SHARES

Why top Australian share funds are disappearing

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Managers regularly launch new funds. But they also close them or take them off the performance tables.

Seven of the top 10 Australian share funds in 1995 have disappeared some 20 years on, according to the annual Mercer Fund Survey.

The three survivors are Colonial First State Australian Share Growth (No. 1 in 1995 and 32 in 2015), Maple-Brown Abbott Australian Shares (No. 2 and 148) and Antares Australian Equities Core (No. 5 and 126).

australian share funds

There are several reasons why the top managed funds of yesteryear disappear. First, many firms change name and ownership over time.

When a team leaves en masse the parent may stumble for a while, and often a substantial part of the funds under management will flow to the new setup. The original parent may then fade.

Second, when an investment team's performance declines over time, the team can fragment as clients leave seeking better results elsewhere.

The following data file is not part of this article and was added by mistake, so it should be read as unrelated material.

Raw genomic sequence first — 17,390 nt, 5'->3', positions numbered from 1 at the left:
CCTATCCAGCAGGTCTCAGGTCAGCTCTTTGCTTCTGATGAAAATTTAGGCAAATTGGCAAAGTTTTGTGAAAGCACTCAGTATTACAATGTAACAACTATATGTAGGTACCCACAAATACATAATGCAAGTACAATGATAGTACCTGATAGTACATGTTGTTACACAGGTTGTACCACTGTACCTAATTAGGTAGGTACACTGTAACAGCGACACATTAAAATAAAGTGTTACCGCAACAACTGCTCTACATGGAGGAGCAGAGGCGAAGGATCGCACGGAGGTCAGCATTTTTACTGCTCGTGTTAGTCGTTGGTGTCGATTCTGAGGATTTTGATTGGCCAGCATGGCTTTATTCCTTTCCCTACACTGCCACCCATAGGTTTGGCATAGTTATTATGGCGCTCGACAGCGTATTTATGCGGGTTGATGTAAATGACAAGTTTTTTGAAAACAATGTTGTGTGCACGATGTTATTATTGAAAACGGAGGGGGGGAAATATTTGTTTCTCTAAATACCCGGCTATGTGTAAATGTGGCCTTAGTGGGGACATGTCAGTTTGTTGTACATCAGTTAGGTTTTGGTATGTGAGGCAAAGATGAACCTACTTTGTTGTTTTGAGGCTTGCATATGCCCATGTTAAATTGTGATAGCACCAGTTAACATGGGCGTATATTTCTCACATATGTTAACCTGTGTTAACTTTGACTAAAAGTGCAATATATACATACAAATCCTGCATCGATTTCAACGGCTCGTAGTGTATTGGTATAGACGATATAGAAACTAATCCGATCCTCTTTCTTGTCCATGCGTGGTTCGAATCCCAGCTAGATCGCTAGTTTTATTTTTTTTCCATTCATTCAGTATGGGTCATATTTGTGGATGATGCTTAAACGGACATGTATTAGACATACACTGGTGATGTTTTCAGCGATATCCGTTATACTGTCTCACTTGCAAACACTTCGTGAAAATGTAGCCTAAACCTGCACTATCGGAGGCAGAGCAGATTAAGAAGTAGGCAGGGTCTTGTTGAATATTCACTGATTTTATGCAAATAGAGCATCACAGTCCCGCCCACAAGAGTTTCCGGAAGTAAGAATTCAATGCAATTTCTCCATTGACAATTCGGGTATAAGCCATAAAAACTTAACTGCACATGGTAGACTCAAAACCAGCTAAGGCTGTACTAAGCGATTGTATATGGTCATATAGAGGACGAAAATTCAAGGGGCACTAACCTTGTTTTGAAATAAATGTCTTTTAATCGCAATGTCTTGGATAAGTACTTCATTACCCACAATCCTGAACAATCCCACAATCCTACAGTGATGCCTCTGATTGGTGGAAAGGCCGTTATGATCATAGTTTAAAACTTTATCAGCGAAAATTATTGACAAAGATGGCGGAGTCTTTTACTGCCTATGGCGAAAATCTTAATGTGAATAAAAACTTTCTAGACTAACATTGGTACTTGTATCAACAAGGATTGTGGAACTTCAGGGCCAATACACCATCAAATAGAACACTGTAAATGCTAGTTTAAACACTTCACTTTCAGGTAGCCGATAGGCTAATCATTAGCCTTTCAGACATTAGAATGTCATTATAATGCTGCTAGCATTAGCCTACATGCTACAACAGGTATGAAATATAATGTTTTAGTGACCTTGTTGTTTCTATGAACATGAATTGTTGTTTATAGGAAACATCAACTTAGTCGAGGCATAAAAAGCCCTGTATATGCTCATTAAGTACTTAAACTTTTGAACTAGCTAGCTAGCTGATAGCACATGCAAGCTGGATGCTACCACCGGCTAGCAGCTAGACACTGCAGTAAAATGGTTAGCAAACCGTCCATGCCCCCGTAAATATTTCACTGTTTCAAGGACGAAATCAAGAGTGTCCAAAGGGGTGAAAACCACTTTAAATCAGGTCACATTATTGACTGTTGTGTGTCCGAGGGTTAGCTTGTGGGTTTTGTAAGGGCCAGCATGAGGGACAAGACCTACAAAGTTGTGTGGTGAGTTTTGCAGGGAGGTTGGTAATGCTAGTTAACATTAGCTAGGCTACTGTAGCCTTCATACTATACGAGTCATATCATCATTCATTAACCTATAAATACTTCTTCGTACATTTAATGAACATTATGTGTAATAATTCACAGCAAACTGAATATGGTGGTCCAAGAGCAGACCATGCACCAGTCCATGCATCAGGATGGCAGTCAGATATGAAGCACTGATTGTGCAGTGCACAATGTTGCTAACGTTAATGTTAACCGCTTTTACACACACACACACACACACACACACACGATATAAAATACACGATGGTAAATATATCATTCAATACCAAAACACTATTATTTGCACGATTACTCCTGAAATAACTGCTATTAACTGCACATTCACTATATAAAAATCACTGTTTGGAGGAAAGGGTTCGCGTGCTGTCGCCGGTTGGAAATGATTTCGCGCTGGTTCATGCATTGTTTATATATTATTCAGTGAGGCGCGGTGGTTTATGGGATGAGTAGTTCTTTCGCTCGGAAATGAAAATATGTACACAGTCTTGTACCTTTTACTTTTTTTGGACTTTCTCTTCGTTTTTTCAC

Third, investment managers often run several equity strategies. For example, a manager may run a high-conviction variant of its normal equity strategy. Over time the less successful strategies may be closed when their performance burst fades.

Another reason managers disappear is that when performance deteriorates they may decide not to submit their returns to the surveys, even though the fund is still open. There is no point in getting bad publicity.

In the case of a fund closing down, the manager takes the drastic step of winding it up and giving investors their money.

When looking at manager performance over time, a current survey will often give a rosier-than-warranted perspective on long-term performance because it only includes the survivors. It doesn't include the typically weaker performance of the casualties. This more favourable result is called "survivorship bias".

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Susan has been a finance journalist for more than 30 years, beginning at the Australian Financial Review before moving to the Sydney Morning Herald. She edited a superannuation magazine, Superfunds, for the Association of Superannuation Funds of Australia, and writes regularly on superannuation and managed funds. She's also author of the best-selling book Women and Money.
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